I have always thought that sexism was wrong. I also always thought I wasn’t sexist. But, lately I have been thinking that maybe I have been sexist all along. Maybe we all have been sexist all along.
I am fortunate enough to be married to an amazing young woman, Natalie. She is beautiful, she is brilliant, she is incredibly competitive, and because of all of these traits I know she will accomplish great things to make the world a better place.
Growing up I quickly became a fan of comedy and I enjoyed listening to comedians and making people laugh. I would frequently tell jokes make jokes every now and then about women. But, I never saw a problem with it, it was no different than all the other jokes that I told. After all, who cares I was only kidding. I remember from a very young age, my friends and I would tell “yo mama” jokes, and jokes about people’s race, and jokes about women. But, it was always in a very sarcastic and purely joking manner. I always said that it was because I’m a funny guy, I was light-hearted, and besides I wasn’t actually sexist or racist so it was fine. If I was sexist, THEN that would be wrong, but anyone cane make jokes as long as they aren’t serious.
I have literally always thought that way. But, this weekend, I started reading the book “Lean In” by Sheryl Sandberg. I’m only about a quarter of the way through the book, but it has really woken me up to what is actually going on in the world. I am realizing that there are some huge gender stereotypes that are crippling the chances of women being successful. For example, Sheryl says:
“If a woman is competent she does not seem nice enough. If a woman seems really nice she is considered more nice than competent. Since people want to hire people that are both competent and nice, this is a huge stumbling block for women”
Over time, women have developed labels that have become engrained in our culture. These labels have put women at a disadvantage.
The way that I understand it is by a simple analogy, women in our culture over the last several hundred years are similar to a kid in grade school, let’s call him Johnny, that has been bullied throughout the last several years. Everyone tells Johnny that he is ugly, and that he is un-athletic. If Johnny hears those things often enough, and people keep saying that to him, eventually he will start to believe what everyone is telling him. He will probably grow-up lacking self-confidence. You could bet money that he probably isn’t going to grow up and become a model, or a collegiate athlete.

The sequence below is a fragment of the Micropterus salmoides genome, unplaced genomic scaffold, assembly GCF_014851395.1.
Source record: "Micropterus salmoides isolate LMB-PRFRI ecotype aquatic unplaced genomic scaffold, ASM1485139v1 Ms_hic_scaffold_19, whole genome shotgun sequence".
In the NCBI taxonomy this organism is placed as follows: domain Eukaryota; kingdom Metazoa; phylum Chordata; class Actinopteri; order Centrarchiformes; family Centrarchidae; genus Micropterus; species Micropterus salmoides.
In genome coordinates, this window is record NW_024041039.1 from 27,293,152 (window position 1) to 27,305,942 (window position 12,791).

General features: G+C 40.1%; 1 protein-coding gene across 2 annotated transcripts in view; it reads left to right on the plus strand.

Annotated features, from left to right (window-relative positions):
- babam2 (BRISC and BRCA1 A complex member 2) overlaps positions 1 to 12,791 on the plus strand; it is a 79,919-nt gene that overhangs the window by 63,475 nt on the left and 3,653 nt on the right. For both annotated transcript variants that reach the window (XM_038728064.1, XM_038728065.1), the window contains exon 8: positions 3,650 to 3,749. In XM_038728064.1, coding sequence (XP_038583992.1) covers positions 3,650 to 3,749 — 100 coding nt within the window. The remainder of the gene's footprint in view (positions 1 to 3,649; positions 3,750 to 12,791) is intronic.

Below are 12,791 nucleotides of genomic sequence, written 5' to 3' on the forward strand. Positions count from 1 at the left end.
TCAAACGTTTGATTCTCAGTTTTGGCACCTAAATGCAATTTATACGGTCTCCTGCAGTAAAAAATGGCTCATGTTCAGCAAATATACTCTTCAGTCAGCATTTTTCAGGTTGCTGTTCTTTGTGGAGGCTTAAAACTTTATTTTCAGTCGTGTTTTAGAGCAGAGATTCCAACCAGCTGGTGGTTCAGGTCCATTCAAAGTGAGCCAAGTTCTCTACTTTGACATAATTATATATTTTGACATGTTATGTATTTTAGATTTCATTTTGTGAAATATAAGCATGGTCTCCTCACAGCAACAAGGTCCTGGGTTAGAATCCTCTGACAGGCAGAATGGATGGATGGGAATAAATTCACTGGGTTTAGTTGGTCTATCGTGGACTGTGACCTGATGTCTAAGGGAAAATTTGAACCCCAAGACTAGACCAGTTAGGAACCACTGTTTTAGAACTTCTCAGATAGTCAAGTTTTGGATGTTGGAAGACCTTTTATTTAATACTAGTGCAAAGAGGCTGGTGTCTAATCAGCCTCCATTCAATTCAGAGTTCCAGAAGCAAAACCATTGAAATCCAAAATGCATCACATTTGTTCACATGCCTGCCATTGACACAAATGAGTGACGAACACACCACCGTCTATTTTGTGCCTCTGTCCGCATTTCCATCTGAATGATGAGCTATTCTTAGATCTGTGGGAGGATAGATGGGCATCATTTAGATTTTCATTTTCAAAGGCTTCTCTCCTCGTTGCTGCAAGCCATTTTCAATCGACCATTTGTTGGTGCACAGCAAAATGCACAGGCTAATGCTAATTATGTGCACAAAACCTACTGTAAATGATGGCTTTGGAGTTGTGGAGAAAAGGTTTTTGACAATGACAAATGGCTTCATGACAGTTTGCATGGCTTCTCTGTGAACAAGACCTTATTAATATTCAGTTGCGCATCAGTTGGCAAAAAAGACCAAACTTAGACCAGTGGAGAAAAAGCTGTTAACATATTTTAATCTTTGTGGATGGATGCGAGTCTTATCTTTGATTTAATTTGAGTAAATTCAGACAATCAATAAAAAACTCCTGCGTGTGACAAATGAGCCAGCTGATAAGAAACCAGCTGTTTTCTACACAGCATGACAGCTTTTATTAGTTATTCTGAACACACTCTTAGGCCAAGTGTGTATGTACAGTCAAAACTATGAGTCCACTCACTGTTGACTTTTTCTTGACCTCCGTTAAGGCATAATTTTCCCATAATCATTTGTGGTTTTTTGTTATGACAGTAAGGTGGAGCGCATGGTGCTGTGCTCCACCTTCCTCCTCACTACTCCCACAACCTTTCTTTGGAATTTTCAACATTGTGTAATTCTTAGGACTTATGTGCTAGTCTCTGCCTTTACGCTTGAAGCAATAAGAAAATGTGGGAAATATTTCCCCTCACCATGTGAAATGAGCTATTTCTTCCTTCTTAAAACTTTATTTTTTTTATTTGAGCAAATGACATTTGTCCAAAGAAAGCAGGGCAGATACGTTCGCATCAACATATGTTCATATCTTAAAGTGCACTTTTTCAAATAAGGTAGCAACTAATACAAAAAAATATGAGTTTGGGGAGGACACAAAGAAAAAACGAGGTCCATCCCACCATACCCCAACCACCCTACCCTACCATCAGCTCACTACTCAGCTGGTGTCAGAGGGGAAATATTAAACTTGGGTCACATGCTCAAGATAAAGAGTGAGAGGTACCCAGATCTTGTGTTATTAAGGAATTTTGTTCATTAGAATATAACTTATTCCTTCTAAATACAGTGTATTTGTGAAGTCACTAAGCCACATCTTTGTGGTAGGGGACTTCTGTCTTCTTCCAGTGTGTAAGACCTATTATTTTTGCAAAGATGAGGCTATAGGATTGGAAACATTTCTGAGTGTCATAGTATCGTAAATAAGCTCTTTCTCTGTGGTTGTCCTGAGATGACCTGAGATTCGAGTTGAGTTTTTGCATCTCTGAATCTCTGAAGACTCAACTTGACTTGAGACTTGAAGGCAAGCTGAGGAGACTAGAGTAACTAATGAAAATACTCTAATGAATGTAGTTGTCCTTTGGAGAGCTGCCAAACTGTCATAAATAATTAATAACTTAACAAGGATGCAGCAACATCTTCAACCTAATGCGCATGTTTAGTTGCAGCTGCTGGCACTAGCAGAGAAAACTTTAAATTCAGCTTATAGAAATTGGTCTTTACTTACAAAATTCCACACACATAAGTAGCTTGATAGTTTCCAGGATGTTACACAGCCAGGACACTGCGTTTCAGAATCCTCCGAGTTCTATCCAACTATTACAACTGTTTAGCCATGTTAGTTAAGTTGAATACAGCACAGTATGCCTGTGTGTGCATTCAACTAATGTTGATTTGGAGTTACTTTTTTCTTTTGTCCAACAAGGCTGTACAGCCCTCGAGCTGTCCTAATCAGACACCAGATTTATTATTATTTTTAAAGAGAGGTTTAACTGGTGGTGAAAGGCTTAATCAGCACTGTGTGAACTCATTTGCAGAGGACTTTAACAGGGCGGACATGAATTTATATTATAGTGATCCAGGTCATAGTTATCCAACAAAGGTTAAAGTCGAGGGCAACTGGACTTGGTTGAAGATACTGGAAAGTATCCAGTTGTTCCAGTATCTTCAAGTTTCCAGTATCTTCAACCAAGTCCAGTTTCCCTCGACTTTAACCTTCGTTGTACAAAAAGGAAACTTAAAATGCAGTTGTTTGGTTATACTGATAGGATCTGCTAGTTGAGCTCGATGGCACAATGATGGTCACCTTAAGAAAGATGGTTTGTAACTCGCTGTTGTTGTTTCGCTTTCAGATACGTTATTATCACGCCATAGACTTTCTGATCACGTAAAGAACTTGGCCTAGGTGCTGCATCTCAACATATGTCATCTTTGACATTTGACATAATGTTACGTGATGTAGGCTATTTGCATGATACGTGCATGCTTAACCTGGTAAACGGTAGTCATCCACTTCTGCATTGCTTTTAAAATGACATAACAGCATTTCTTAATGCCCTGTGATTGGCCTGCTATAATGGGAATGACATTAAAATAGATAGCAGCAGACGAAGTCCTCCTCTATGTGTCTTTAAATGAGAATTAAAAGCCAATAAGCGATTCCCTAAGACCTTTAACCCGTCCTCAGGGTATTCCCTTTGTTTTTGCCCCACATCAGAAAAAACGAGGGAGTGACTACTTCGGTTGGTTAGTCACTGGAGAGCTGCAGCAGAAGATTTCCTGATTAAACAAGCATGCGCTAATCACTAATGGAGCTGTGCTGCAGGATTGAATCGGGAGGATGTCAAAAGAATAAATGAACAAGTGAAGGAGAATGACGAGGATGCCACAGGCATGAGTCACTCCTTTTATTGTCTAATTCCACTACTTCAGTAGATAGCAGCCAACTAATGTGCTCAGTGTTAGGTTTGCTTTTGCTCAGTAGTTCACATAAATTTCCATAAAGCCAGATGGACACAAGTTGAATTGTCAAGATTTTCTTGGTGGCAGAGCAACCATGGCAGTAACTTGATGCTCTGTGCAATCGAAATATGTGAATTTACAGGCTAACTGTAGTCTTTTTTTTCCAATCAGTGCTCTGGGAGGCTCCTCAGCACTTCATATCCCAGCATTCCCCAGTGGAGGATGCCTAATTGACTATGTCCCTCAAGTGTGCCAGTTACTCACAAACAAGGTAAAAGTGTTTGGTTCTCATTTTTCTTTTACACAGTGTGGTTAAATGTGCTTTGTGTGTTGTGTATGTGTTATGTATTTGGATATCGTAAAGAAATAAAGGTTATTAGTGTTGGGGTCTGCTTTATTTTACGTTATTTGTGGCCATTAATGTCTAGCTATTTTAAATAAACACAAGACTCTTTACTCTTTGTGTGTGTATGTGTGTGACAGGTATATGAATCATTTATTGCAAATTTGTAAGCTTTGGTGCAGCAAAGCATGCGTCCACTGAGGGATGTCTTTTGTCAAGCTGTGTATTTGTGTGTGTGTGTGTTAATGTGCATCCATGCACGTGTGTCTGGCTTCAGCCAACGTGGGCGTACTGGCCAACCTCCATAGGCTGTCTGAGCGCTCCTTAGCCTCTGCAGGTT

Now, in my opinion our culture has been labeling women in a similar way to how Johnny was. Currently, we have made an effort to stop calling him names, which is a great first step, but we still haven’t leveled the playing field to get Johnny back to where he should be with the rest of his class. We can all stop saying those things, but that is not addressing the mental state that Johnny is in. What I think needs to happen is that Johnny needs to start being told that he is handsome, and he looks great, that he has a beautiful smile. I’m not saying that we should lie to him, but we need to start acknowledging the natural characteristics that Johnny has.
I firmly believe that people become what they are told they will become, and if you say something to someone enough times they will eventually start to live up to that label. Even now, I would tell you that I’m not sexist, I don’t think I ever have been, but I definitely have not tried to do anything to build the women of our culture back up, and remind them that they are beautiful, smart, and capable. Just like the men are.
It’s not a matter of favoring women over men, it’s about making the playing field equal.